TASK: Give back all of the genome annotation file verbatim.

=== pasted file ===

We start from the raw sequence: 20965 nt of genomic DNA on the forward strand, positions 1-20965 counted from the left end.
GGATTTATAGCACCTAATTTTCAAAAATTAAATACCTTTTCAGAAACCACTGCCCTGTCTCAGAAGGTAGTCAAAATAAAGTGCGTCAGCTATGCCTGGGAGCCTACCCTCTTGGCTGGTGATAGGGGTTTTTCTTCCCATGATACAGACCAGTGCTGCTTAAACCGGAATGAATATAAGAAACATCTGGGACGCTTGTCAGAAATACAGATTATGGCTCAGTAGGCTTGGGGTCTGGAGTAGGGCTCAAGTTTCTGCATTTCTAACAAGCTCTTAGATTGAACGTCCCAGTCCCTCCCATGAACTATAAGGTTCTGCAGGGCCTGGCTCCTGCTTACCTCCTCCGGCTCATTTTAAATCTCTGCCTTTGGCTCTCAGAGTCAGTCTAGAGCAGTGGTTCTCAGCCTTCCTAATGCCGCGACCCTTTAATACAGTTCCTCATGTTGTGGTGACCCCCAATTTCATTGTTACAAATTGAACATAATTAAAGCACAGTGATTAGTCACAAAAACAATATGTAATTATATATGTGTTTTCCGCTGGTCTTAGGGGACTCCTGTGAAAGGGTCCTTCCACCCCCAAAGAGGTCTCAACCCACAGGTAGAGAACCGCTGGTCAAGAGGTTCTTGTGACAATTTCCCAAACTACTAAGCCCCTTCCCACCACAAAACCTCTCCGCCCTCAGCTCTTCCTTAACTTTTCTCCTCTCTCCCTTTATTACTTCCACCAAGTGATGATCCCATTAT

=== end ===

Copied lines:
We start from the raw sequence: 20965 nt of genomic DNA on the forward strand, positions 1-20965 counted from the left end.
GGATTTATAGCACCTAATTTTCAAAAATTAAATACCTTTTCAGAAACCACTGCCCTGTCTCAGAAGGTAGTCAAAATAAAGTGCGTCAGCTATGCCTGGGAGCCTACCCTCTTGGCTGGTGATAGGGGTTTTTCTTCCCATGATACAGACCAGTGCTGCTTAAACCGGAATGAATATAAGAAACATCTGGGACGCTTGTCAGAAATACAGATTATGGCTCAGTAGGCTTGGGGTCTGGAGTAGGGCTCAAGTTTCTGCATTTCTAACAAGCTCTTAGATTGAACGTCCCAGTCCCTCCCATGAACTATAAGGTTCTGCAGGGCCTGGCTCCTGCTTACCTCCTCCGGCTCATTTTAAATCTCTGCCTTTGGCTCTCAGAGTCAGTCTAGAGCAGTGGTTCTCAGCCTTCCTAATGCCGCGACCCTTTAATACAGTTCCTCATGTTGTGGTGACCCCCAATTTCATTGTTACAAATTGAACATAATTAAAGCACAGTGATTAGTCACAAAAACAATATGTAATTATATATGTGTTTTCCGCTGGTCTTAGGGGACTCCTGTGAAAGGGTCCTTCCACCCCCAAAGAGGTCTCAACCCACAGGTAGAGAACCGCTGGTCAAGAGGTTCTTGTGACAATTTCCCAAACTACTAAGCCCCTTCCCACCACAAAACCTCTCCGCCCTCAGCTCTTCCTTAACTTTTCTCCTCTCTCCCTTTATTACTTCCACCAAGTGATGATCCCATTAT